History is rife with conflicts between indigenous peoples and outsider groups. These confrontations have a timeless and often tragic quality. They are revealing because they juxtapose sometimes radically different manifestations of the human condition, and highlight tensions between divergent and often contradictory worldviews. While past conflicts played out under the rubric of colonialism or Manifest Destiny, today's confrontations are undertaken in the name of economic development. One such drama is underway in the Northeast Provinces of Cambodia, with substantial funding from the Asian Development Bank (ADB). But contemporary development stories are different from older stories of colonization. Development agencies are exporting aid and technical assistance, with the dual objectives of market building and state building. Increasingly, these initiatives have social as well as economic components. Modern development comes complete with roads, schools and health clinics, along with pledges to reduce poverty. This is not all. Indigenous communities are now invited to participate in the process of their own development. Where such participation is not possible, development agencies will expend additional resources to build the indigenous capacity to do so.
This paper focuses on "development" as embodied in the policies and practices of international agencies like the World Bank and the Asian Development Bank. It examines economic development as its own distinct set of beliefs and attempts to frame and justify a narrative of "development as tragedy." Indigenous Peoples in Cambodia face other obvious threats, such as land grabbing, deforestation and environmental degradation. These threats reflect the more naked avarice of economic markets and a predatory state. As such, these threats are more consistent with a narrative of "development as exploitation." The narratives of exploitation and tragedy are complementary and not competitive. Each teaches different lessons. A tragedy in the Aristotelian sense is a drama that invokes deep feelings of fear and pity in the audience. The sense of tragedy is driven by the protagonist's adherence to a mistaken set of briefs that inevitably condemns his conduct to have disastrous consequences, foreseeable to the audience but often not the actor.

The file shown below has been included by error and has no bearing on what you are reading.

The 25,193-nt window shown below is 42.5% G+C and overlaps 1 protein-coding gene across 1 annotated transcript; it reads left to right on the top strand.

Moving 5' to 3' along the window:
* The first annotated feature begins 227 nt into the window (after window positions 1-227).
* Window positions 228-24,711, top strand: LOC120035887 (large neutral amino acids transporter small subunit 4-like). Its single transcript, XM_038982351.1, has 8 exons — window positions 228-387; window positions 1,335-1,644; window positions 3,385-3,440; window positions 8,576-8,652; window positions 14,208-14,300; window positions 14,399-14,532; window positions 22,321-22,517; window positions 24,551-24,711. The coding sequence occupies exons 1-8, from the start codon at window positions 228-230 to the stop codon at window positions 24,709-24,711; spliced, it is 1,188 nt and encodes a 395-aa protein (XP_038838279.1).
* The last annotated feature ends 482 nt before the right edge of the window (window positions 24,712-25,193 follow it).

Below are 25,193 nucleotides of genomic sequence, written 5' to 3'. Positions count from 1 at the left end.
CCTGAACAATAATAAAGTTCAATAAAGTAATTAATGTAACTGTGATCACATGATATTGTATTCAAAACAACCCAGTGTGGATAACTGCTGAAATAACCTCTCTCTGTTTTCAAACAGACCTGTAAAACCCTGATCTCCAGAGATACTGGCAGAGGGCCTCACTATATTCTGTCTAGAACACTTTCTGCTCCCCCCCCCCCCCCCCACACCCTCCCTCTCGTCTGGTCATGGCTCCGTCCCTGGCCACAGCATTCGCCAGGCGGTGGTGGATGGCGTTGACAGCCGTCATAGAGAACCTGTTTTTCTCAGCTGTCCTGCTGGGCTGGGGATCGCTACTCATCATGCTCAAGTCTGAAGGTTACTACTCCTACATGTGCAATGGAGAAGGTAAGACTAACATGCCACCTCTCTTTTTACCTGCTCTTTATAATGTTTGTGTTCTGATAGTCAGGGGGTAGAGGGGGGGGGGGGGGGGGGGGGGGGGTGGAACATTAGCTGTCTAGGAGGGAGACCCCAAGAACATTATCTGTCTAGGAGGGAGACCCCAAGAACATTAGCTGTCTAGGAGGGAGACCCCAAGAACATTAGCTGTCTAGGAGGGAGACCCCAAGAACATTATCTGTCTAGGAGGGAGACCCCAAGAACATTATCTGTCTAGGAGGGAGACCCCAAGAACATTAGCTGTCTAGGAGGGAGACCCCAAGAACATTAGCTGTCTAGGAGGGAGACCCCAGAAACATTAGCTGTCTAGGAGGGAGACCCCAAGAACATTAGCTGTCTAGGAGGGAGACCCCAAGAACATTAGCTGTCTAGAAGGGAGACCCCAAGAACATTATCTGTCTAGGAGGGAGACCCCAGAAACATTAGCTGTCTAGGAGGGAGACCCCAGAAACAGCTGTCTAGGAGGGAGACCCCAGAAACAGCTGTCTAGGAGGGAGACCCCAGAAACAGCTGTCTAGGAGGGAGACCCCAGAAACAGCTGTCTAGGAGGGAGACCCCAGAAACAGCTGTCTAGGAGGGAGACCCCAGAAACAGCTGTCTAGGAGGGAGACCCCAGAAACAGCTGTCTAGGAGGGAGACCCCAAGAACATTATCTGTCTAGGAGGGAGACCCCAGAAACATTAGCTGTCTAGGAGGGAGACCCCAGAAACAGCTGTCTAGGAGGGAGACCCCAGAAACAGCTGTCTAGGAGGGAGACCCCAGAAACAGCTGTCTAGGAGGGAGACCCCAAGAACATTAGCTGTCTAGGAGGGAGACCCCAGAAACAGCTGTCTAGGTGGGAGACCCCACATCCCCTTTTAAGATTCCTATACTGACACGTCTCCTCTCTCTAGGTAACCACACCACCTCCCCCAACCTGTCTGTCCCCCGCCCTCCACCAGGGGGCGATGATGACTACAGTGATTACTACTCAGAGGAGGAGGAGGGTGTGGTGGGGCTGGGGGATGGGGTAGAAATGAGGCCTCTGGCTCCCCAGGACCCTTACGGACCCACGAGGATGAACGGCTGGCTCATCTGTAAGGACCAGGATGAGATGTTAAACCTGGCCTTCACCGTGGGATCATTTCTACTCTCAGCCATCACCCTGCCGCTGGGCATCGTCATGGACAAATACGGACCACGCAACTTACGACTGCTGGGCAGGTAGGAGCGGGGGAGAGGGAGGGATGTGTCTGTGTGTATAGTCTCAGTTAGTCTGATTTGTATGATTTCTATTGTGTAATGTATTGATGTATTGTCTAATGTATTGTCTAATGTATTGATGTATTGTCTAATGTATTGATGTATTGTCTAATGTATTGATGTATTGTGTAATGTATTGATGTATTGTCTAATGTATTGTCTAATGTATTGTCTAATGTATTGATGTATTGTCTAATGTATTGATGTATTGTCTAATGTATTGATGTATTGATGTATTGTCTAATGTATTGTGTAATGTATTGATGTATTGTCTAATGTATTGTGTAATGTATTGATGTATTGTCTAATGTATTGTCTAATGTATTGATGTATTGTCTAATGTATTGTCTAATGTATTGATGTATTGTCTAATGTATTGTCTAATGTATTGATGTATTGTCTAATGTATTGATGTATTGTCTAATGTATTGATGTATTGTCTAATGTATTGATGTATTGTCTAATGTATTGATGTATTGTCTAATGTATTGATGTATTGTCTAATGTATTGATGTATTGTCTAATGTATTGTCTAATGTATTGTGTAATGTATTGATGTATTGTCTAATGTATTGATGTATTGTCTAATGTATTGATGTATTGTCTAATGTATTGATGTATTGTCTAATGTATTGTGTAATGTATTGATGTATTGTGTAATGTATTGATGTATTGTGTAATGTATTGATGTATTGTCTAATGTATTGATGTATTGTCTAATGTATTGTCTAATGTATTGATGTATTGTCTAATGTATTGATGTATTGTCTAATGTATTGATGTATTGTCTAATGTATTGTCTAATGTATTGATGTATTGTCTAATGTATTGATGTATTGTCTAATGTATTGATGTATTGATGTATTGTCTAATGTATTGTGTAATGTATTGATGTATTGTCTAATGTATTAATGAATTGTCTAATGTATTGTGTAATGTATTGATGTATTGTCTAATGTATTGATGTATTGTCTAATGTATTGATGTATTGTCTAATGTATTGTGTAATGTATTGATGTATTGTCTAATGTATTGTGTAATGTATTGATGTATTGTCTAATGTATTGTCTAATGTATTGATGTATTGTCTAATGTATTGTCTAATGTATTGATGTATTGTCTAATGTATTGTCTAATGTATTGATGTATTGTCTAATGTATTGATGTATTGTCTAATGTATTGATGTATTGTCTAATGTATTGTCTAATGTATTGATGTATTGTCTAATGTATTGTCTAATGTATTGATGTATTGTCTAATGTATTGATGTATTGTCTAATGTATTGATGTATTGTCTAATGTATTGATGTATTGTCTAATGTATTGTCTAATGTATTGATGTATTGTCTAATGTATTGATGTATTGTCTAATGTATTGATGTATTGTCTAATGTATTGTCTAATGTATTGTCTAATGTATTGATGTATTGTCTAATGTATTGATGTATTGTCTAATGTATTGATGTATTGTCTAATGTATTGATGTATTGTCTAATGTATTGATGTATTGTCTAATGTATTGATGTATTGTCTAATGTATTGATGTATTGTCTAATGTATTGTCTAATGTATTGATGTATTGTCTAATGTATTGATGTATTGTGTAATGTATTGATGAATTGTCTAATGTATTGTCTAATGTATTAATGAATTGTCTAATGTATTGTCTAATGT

This article critically evaluates certain ADB Reports on indigenous peoples to learn not so much what the Reports teach about native tribes, but what they reveal about the worldview and mistaken beliefs of the ADB and modern industrial societies. These documents are used as artifacts. Theories about economic development act like mirrors, revealing important insights into the belief systems of modern societies. A careful analysis of the Reports illustrates how the problems of indigenous peoples are often mere projections of the ADB's own beliefs, beliefs that are themselves largely driven by the Bank's underlying economic models. Framing the problem as a conflict between disparate worldviews further reveals the limitations of participation as a policy tool.
Tuesday, June 2, 2009
Hammer on Development as Tragedy in Cambodia
Posted by Mary L. Dudziak
Development as Tragedy: The Asian Development Bank and Indigenous People in Cambodia has been posted by Peter Joseph Hammer, Wayne State University Law School. It appears in LIVING ON THE MARGINS: MINORITIES AND BORDERLINES IN CAMBODIA AND SOUTHEAST ASIA, Peter J. Hammer, ed., Center for Khmer Studies, 2009. Here's the abstract: